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This dissertation describes an approach for automatically verifying data structures, focusing on techniques for automatically proving formulas that arise in such verification. I have implemented this approach with my colleagues in a verification system called Jahob. Jahob verifies properties of Java programs with dynamically allocated data structures. Developers write Jahob specifications in classical higherorder logic (HOL); Jahob reduces the verification problem to deciding the validity of HOL formulas. I present a new method for proving HOL formulas by combining automated reasoning techniques. My method consists of 1) splitting formulas into individual HOL conjuncts, 2) soundly approximating each HOL conjunct with a formula in a more tractable fragment and 3) proving the resulting approximation using a decision procedure or a theorem prover. I present three concrete logics; for each logic I show how to use it to approximate HOL formulas, and how to decide the validity of formulas in this logic. First, I present an approximation of HOL based on a translation to firstorder logic, which enables the use of existing resolutionbased theorem provers. Second, I present an approximation of HOL based on field constraint analysis, a new technique that enables
Towards efficient satisfiability checking for boolean algebra with presburger arithmetic
 In CADE21
, 2007
"... 1 Introduction This paper considers the satisfiability problem for a logic that allows reasoning about sets and their cardinalities. We call this logic quantifierfree Boolean Algebra with Presburger Arithmetic and denote it QFBAPA. Our motivationfor QFBAPA is proving the validity of formulas arisi ..."
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Cited by 28 (17 self)
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1 Introduction This paper considers the satisfiability problem for a logic that allows reasoning about sets and their cardinalities. We call this logic quantifierfree Boolean Algebra with Presburger Arithmetic and denote it QFBAPA. Our motivationfor QFBAPA is proving the validity of formulas arising from program verification [12,13,14], but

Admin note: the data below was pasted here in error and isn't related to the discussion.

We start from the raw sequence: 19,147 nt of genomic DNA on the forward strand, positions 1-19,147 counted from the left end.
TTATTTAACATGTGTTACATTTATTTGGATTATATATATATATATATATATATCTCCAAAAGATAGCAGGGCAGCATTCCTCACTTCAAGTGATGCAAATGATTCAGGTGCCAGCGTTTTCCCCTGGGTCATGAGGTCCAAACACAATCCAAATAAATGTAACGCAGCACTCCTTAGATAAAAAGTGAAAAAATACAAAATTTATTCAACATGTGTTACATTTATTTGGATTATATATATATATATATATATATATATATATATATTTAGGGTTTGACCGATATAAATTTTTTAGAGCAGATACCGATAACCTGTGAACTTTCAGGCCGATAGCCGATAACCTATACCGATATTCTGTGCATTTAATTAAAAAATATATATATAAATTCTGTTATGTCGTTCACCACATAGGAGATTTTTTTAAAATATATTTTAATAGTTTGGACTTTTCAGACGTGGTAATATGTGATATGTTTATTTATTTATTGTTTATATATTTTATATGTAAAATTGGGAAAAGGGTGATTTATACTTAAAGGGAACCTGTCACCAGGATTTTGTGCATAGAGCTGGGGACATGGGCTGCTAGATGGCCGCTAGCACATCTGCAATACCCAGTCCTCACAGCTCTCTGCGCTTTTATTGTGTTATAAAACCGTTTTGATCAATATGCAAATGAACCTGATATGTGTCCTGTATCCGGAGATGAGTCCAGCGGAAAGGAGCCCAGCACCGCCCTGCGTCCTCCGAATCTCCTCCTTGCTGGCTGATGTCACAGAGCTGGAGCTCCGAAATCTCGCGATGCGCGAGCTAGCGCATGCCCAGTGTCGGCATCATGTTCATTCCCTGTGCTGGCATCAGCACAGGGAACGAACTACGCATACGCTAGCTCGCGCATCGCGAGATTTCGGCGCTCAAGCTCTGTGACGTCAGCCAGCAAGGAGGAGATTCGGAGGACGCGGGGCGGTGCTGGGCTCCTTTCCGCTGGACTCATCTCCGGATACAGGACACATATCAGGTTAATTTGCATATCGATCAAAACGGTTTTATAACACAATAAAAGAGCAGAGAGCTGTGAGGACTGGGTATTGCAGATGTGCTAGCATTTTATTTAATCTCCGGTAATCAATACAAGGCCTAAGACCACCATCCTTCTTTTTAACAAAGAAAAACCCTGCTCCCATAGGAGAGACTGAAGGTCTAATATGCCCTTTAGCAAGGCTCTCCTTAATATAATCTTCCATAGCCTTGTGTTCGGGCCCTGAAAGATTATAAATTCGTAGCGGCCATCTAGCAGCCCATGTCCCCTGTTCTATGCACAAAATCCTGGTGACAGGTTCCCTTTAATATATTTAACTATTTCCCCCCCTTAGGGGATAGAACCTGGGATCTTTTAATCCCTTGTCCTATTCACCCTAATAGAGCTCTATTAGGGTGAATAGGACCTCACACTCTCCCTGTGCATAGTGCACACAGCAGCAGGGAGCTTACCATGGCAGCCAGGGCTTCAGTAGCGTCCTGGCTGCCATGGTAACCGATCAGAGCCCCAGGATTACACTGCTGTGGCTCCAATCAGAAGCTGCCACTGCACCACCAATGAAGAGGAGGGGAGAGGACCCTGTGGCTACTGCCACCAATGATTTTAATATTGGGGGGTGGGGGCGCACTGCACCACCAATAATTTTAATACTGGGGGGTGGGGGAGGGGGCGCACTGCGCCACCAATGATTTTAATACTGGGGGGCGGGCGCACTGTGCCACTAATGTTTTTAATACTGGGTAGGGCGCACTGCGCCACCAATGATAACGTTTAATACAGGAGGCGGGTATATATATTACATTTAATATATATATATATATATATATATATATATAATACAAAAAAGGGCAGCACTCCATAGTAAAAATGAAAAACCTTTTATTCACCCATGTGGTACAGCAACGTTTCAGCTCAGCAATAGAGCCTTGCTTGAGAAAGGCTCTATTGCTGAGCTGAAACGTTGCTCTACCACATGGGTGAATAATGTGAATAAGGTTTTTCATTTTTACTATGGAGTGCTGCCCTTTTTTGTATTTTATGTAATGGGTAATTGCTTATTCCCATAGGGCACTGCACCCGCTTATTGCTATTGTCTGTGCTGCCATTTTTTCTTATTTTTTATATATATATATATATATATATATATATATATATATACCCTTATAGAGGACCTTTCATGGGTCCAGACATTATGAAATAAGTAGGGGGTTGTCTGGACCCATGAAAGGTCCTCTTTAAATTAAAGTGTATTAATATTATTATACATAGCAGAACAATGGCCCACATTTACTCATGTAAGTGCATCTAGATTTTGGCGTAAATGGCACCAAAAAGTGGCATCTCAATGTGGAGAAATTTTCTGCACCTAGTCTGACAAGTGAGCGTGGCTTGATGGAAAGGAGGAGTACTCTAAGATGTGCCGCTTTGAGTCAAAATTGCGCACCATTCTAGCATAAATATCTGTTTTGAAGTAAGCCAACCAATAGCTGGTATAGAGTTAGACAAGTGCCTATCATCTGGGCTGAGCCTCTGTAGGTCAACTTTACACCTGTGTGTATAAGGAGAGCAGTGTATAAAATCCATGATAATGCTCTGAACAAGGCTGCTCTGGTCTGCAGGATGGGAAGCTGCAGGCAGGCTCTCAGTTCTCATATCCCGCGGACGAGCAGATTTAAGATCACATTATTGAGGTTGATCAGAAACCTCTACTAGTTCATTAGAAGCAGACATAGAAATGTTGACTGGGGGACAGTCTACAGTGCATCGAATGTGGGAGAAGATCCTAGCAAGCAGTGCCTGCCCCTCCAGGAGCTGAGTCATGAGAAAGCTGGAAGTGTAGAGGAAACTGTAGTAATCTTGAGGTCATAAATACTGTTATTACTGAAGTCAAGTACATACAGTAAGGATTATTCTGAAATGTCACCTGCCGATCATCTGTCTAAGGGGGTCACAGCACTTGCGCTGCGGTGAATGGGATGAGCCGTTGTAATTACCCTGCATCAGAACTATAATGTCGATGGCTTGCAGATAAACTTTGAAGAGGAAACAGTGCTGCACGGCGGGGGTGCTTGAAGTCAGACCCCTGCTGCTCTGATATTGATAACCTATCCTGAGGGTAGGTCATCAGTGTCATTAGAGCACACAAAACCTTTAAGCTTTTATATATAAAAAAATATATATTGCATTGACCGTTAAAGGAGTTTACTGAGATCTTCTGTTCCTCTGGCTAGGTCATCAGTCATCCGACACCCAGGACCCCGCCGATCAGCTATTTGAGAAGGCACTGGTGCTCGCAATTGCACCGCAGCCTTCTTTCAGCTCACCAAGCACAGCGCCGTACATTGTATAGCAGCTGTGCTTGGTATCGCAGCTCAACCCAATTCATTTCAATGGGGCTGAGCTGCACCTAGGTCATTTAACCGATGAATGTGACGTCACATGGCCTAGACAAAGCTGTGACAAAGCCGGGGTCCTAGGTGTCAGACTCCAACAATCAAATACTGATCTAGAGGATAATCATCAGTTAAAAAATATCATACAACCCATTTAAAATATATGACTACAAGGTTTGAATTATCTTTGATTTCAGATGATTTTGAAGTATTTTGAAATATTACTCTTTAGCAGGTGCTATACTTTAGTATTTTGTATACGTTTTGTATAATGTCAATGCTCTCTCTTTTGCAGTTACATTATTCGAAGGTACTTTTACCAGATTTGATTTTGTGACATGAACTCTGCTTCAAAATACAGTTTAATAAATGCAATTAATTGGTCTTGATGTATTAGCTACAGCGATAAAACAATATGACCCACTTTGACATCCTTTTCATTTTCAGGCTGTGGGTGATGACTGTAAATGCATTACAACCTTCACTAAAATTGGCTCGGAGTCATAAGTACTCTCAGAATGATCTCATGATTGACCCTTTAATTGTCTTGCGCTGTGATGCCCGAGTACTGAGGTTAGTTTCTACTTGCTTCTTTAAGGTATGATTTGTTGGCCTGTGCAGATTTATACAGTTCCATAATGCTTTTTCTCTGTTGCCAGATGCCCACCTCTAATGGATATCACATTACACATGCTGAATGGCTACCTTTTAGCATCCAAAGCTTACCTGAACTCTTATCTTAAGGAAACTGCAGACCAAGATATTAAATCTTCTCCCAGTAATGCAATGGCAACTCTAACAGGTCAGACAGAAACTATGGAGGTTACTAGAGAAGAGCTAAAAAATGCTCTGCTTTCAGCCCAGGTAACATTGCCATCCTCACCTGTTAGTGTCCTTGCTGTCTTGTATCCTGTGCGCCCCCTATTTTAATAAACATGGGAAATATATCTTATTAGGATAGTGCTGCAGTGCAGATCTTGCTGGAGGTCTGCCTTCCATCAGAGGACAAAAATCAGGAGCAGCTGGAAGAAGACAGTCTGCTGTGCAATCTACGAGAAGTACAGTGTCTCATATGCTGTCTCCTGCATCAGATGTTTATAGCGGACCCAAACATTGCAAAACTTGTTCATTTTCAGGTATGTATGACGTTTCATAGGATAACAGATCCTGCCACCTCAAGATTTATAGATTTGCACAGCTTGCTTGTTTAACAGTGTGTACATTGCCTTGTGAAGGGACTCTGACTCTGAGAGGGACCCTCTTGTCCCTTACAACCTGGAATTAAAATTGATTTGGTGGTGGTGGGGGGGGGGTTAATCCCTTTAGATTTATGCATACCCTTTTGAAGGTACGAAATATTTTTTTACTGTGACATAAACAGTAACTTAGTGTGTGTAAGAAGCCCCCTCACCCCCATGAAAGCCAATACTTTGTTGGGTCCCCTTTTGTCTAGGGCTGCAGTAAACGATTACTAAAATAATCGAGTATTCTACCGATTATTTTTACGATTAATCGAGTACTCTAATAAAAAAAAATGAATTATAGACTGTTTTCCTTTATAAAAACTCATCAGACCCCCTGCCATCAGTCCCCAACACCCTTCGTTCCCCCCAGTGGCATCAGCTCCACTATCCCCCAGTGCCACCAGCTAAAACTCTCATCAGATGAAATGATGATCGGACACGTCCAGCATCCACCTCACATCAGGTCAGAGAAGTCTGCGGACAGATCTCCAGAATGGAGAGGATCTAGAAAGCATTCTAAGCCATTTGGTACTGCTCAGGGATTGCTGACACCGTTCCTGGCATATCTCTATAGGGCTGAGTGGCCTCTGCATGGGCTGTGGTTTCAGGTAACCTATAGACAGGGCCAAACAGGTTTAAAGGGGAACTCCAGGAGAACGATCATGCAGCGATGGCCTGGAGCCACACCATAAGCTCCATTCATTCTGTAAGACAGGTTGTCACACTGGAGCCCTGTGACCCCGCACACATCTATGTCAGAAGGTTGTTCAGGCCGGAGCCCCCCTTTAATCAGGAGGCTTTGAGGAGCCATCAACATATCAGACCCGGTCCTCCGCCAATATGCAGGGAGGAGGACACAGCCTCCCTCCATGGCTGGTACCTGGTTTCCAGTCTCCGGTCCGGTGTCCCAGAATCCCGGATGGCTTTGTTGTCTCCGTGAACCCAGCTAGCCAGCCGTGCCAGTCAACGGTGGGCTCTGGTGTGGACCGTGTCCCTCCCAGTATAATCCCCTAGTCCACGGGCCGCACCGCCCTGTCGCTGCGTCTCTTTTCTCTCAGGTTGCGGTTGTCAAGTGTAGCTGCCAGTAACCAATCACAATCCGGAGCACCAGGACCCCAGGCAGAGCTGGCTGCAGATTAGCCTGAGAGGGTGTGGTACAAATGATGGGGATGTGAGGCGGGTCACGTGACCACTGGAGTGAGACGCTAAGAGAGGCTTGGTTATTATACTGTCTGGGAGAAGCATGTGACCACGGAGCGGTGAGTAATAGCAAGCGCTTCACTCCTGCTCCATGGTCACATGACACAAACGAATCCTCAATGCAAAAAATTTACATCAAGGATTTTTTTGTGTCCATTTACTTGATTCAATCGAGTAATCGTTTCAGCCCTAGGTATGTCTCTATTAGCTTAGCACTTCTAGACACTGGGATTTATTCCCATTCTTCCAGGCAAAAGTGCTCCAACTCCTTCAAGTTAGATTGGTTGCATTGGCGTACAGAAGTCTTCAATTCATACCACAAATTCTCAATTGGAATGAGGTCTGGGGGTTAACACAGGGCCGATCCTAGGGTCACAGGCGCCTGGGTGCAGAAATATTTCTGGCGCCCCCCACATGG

Modular proof systems for partial functions with Evans equality
 Information and Computation
, 2006
"... The paper presents a modular superposition calculus for the combination of firstorder theories involving both total and partial functions. The modularity of the calculus is a consequence of the fact that all the inferences are pure – only involving clauses over the alphabet of either one, but not bo ..."
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Cited by 23 (13 self)
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The paper presents a modular superposition calculus for the combination of firstorder theories involving both total and partial functions. The modularity of the calculus is a consequence of the fact that all the inferences are pure – only involving clauses over the alphabet of either one, but not both, of the theories – when refuting goals represented by sets of pure formulae. The calculus is shown to be complete provided that functions that are not in the intersection of the component signatures are declared as partial. This result also means that if the unsatisfiability of a goal modulo the combined theory does not depend on the totality of the functions in the extensions, the inconsistency will be effectively found. Moreover, we consider a constraint superposition calculus for the case of hierarchical theories and show that it has a related modularity property. Finally we identify cases where the partial models can always be made total so that modular superposition is also complete with respect to the standard (total function) semantics of the theories. 1